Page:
Baseball’s MVPs are typically younger than 30 and rarely over 35. Office workers and salespeople tend to be most productive in their early to mid-40s. Most Nobel prize winners in physics and chemistry did their innovative work before they were 50. Academic studies even imply that businesses with younger workers have a higher return on their assets.
In an excellent course on “Modern Economic Issues” from the Teaching Company, when Dr. Robert Whaples discusses aging in Lecture 13, he suggests that we have more to worry about than soaring health care spending and Social Security programs. An aging population could diminish productivity and innovation.
By 2050, close to 27% of the U.S. population will probably be older than 65 and the median age will be 41. Older than we are, Europe and Japan will have a median age that is close to 50 in 2050.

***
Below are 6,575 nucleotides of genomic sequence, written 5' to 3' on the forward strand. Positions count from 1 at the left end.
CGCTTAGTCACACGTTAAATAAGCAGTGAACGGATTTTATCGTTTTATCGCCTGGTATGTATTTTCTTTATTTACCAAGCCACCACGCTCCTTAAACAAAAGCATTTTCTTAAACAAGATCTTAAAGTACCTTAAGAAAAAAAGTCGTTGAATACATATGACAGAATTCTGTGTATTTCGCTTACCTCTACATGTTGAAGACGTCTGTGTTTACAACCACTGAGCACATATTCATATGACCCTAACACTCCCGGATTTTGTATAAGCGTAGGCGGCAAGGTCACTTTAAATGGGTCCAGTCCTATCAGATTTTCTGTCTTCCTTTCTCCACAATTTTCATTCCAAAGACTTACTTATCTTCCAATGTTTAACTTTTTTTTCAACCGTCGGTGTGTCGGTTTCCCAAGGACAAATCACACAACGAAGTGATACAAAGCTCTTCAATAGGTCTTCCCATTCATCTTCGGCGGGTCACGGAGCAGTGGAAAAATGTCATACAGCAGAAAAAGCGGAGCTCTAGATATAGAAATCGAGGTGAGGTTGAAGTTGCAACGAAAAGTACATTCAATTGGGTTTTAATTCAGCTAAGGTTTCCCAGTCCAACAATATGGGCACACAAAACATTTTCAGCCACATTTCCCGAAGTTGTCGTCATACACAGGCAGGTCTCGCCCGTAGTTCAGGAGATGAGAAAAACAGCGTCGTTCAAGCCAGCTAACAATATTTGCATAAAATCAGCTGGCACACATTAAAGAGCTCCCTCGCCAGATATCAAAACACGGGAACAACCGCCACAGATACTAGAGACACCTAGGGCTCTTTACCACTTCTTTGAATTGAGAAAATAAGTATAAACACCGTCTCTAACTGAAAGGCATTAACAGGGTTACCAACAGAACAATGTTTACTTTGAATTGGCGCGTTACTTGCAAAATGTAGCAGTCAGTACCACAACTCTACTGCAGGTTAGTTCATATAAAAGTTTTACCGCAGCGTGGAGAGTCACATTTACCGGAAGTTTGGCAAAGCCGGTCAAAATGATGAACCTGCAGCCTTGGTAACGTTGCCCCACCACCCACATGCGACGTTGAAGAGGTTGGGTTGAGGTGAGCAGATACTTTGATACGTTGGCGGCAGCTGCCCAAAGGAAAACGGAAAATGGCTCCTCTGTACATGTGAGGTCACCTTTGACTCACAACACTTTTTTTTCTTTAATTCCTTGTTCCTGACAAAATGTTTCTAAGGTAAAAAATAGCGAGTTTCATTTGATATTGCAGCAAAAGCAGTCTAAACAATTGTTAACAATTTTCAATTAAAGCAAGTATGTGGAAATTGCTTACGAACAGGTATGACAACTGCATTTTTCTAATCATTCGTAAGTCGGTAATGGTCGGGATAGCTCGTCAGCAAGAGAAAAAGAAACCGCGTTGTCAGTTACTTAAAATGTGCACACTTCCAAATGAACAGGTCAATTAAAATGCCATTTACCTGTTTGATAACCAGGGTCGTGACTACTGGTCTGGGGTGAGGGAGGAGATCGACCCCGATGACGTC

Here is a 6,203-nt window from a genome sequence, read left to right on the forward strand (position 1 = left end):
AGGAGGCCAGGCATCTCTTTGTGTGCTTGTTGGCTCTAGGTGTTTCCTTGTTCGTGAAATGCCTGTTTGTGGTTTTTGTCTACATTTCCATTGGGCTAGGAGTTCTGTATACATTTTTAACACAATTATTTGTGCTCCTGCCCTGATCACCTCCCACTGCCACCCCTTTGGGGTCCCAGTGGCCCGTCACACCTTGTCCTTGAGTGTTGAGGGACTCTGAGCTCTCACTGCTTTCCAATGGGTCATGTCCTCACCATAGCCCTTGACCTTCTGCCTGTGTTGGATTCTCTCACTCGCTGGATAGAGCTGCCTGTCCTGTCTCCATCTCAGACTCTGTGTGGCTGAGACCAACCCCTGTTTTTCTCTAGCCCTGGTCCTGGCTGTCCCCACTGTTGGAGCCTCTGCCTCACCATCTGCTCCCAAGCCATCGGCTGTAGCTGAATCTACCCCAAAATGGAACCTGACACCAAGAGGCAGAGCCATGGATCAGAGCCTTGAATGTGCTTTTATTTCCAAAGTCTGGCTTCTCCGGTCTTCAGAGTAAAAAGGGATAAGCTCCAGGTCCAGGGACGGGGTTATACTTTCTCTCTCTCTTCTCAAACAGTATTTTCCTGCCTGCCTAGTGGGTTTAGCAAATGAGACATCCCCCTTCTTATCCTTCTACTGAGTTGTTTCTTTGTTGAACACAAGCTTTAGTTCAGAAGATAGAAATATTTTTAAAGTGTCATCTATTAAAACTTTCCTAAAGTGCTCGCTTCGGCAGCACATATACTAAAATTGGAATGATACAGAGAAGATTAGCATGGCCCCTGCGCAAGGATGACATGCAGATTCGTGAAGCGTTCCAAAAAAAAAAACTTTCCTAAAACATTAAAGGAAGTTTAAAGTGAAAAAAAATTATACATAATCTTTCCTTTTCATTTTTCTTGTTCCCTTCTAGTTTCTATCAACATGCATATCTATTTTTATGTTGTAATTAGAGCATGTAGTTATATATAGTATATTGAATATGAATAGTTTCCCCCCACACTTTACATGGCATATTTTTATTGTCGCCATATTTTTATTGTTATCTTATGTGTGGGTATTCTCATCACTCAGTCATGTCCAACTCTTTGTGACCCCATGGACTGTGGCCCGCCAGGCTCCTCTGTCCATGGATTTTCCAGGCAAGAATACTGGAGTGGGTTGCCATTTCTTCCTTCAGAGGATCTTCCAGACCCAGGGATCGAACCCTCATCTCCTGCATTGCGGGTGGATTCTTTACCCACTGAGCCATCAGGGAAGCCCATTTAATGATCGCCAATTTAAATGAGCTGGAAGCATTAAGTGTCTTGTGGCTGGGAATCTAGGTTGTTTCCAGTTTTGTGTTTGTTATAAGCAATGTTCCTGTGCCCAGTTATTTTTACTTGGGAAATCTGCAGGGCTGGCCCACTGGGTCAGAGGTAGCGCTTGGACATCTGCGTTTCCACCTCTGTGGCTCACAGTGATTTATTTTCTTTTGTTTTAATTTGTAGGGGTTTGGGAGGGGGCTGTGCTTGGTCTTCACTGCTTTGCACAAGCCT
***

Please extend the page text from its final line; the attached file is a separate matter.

Should we be concerned? One researcher suggests that we might “coax more output from the workers we already have, through more physical capital, improved technology, or better resource management.”
The Economic Lesson
All of this returns us to economic growth. To sustain and better our standard of living, we need economic growth. Our yardstick for measuring economic growth is the Gross Domestic Product (GDP). The GDP is equal to the value of the goods and services that we produce in the U.S. each year. Its four components are 1) gross investment (primarily business spending), 2) consumer spending, 3) government spending, 4) exports minus imports.